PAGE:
by Anne Stuart, historical (1997)
Zebra, $5.99, ISBN 0-8217-5678-8
Anne Stuart's 1997 medieval romance Lord Of Danger fair takes my breath away. It is a dark romance that never shies away from the harsh realities of that time, yet at the same time it manages to be uplifting and utterly romantic. It is a rare romance that balances the dark side of human nature with the lighter side of things, and Lord Of Danger is a spectacular example of that.
And there's no protective nanny, pampered noble heroine, or avenging Norman knights. There's also no boinking after brushes with danger. Anne Stuart has the whole refreshing twist down pat.
Alys of Summersedge is very different from her sister Claire. While Claire is very beautiful, vibrant, bold, and outspoken, Alys is mousy, plump, and timid. She's afraid of everything from horses to ghosts, but for Claire's sake, Alys has learned to be strong. These women are living life as content as women could make do in medieval times in a convent when their half-brother Richard the Fair summons them home.
Richard is a slimy nobleman who is plotting against the young boy king, Henry III. To do that, he needs the poison Simon Navarre, a self-professed sorcerer, could concoct. In exchange for being crowned King, Richard would gift Simon with one of his half-sisters. Everyone assumes Simon would choose Claire, being the pretty one, including Alys. When Alys steels her nerves and meets Simon to tell him why she would make him a better wife than Claire, she gets a shock of her life: Simon has almost decided to choose her.
What sort of game is he playing? Alys finds herself slowly falling under the sorcerer's spell, and soon, hey, her life's going to be much more exciting.
If political intrigues are what started this story, soon the relationship between Alys and Simon becomes the forefront of the tale. It's not a pretty, conventional romance - readers looking for typical Norman/Saxon marriages of convenience stay away. Simon doesn't care that he is making a poison that will kill a boy whose only crime is to be born royalty. He is, like his nickname Grendel, a man who refuses to feel human conscience. But underneath his icy hard exterior is a man who lost his very soul in the Crusades. And it is this man inside that Alys falls for, although she is also fascinated with Simon's merciless persona.
There's always an element of danger, but oh, how Alys blossoms and actually thrives in it! This is no misguided innocent, but a woman who has long accepted that her lot in life will always be fraught with uncertainty. And she feels that her best days in her life were in the convent, where she loses herself in her studies. Powerless to stop her half-brother from taking her from the life she loves, she channels her efforts to saving her sister from Simon. After all, she knows Claire with her dreamy personality would never survive Simon. Alys, the practical and down-to-earth one, would survive, however.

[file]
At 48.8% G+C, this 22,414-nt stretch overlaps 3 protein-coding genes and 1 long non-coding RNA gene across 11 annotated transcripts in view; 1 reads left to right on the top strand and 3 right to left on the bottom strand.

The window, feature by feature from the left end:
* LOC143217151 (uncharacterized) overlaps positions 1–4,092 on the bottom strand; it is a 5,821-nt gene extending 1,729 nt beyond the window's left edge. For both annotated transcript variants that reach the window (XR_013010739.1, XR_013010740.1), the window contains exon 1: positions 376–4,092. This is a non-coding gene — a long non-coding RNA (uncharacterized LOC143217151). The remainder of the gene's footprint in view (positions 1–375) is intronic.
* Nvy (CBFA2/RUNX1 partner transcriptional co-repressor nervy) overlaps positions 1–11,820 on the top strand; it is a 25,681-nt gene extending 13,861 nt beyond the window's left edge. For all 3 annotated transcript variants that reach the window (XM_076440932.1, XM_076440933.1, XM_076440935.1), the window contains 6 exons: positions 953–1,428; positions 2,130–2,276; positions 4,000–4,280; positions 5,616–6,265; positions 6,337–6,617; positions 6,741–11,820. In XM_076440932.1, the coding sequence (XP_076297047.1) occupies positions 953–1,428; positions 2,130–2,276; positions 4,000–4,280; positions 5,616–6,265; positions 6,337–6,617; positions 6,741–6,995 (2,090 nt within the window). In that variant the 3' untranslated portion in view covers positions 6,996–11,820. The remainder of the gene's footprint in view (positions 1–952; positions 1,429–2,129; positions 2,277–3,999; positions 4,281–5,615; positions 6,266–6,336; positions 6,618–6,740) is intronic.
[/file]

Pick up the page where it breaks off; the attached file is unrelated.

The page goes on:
It is, of course, a surprise to realize that she actually enjoys the thrill of the danger that is Simon. For the first time, her calm is destroyed, and she is made to face all her worst fears. And she learns to love her courage as well as the man who makes her see her own strength.
And Simon? With Alys, he slowly learns to feel again. And if he is terrified of going back to his old self (vulnerable to human emotions - and pain), he couldn't give her up either. Their courtship is fascinating, for even as Alys tries to stand up to Simon, he is slowly weakening inside. When they find a common ground, it happens in a most
spectacularly romantic manner. I'll just say that this takes place where Alys, terrified of storms, walks down a narrow parapet in a stormy night towards Simon who stands there, pretending not to see her. "What do you want, Alys?" he asks finally, and she answers, "It's raining." Simple stuff, but described in such prose that evokes sexual yearnings and a need for human comfort so evocatively that I'm just enthralled. Likewise, there is the final denouement, where Simon finally gives up everything in his world for her, and she his.
It may be tad dramatic, but then again, since when are human emotions like love not dramatic, eh? The romance between Alys and Simon is grand and uncompromising. She will walk through storms and ride horses (another phobia of hers) to be with him, and he will kill and do anything in his power to keep her by his side. Codependency and dysfunction is never this sexy or romantic.
There's also a delightful secondary romance between Claire and the only man who doesn't respond to her beauty. Thomas du Rhymer is a man who takes his vows to God seriously, and even when his wife has left him to cavort with other more jolly men, and even when he knows he is serving an evil man, he feels that his vows to serve and obey bind him.
Stupid? Maybe. But watching how Claire thaws him and he flabbergasts Claire is a lighter fare compared to Alys and Simon's dark romance. Thomas is also never a cruel man despite his rigid ways, and in the end, he is the right man for Claire.
Well, Lord Of Danger definitely isn't one of those knight's-revenge medieval fantasy. Danger does lurk, and Alys and Claire's
positions and even lives are always controlled by men. But hey, they make do. Alys, especially, is an amazing woman who is a perfect match for Simon. Both are complex characters whose love saves each other. He learns to feel, and she learns to live.
Isn't that grand? Love changes people's lives, maybe not for the prettier, but definitely for the stronger and better. And Lord Of Danger demonstrates just that wonderfully. I read, I sigh and shed a few
tears, and best of all, I feel. Great book? Definitely. Absolutely, positively.
This book at Amazon.com
This book at Amazon UK
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